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Health Indicator Report of Infant Safe Sleep

About 3,400 babies in the U.S. die suddenly and unexpectedly every year while sleeping. Sudden infant death syndrome (SIDS) is the sudden and unexplained death of a baby younger than 1 year of age. Most SIDS deaths are associated with sleep. SUID (Sudden Unexpected Infant Death) includes all unexpected infant deaths: those due to SIDS, and those from other causes like accidental suffocation and entrapment. As the rate of SIDS has decreased, the rate of SUID has remained steady. Research has shown that placing babies on their backs to sleep is the most effective action that parents and caregivers can take to reduce the risk of Sudden Unexpected Infant Death (SUID).

Prevalence of infant sleeping position on back, by maternal age, Utah, 2020-2021


*Use caution in interpreting; the estimate has a coefficient of variation > 30% and is therefore deemed unreliable by Utah Department of Health standards. **This estimate has been supressed because the number of respondents in the category was too small and therefore deemed unreliable by Utah Department of Health standards.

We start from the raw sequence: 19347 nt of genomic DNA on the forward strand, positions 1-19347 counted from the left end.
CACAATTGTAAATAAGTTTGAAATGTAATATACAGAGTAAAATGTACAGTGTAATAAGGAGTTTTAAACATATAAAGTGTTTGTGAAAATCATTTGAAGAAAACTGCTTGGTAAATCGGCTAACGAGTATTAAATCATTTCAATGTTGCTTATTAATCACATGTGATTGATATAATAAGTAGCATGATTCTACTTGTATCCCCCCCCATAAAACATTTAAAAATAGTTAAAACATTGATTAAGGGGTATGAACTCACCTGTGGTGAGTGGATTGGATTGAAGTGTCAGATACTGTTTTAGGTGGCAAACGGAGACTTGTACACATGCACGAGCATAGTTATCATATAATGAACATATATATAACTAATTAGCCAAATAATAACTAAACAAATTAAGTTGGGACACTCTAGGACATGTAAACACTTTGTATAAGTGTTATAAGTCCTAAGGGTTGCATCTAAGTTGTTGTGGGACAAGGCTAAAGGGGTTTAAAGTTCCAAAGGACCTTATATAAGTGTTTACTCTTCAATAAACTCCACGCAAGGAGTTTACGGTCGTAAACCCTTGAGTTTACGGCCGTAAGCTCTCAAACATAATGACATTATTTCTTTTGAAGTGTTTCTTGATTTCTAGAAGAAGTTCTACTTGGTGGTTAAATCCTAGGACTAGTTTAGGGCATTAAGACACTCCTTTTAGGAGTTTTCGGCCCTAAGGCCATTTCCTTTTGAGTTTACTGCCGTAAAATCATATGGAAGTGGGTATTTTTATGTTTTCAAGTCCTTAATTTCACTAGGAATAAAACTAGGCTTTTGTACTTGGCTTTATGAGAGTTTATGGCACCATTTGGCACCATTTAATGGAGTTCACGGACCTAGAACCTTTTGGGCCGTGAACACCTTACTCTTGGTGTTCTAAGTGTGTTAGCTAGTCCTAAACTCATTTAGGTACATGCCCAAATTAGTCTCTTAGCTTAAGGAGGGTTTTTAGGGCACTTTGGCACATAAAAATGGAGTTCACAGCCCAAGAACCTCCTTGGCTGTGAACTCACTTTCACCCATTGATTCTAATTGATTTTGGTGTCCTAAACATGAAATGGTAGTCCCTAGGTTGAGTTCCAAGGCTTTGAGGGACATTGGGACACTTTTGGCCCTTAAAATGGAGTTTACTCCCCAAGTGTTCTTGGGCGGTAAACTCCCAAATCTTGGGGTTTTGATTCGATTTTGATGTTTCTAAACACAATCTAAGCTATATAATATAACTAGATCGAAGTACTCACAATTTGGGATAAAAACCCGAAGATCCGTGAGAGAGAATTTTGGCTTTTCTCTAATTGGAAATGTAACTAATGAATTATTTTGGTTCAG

Data Source

The Utah Department of Health and Human Services Pregnancy Risk Assessment Monitoring System (PRAMS)


Percentage of people who reported their newborn infants sleep on their backs.


Number of mothers who reported their newborn infant most often sleeps on his or her back.


Number of Utah residents who gave birth to live infant.

Healthy People Objective MICH-20:

Increase the proportion of infants who are put to sleep on their backs
U.S. Target: 75.9 percent

Other Objectives

HP 2030 Objectives: MICH-D03: Increase the proportion of infants who are put to sleep in a safe sleep environment (developmental objective)

How Are We Doing?

In 2021, Utah Pregnancy Risk Assessment Monitoring System (PRAMS) data showed 85.7% of infants were most often put to sleep on their backs (recommended). This is a decrease from 87.5% in 2020. During 2020 - 2021, 43.4% reported their babies did not always sleep alone in their own crib or bed and 54.4% said their babies slept with blankets, toys, cushions, or pillows, including nursing pillows (not recommended).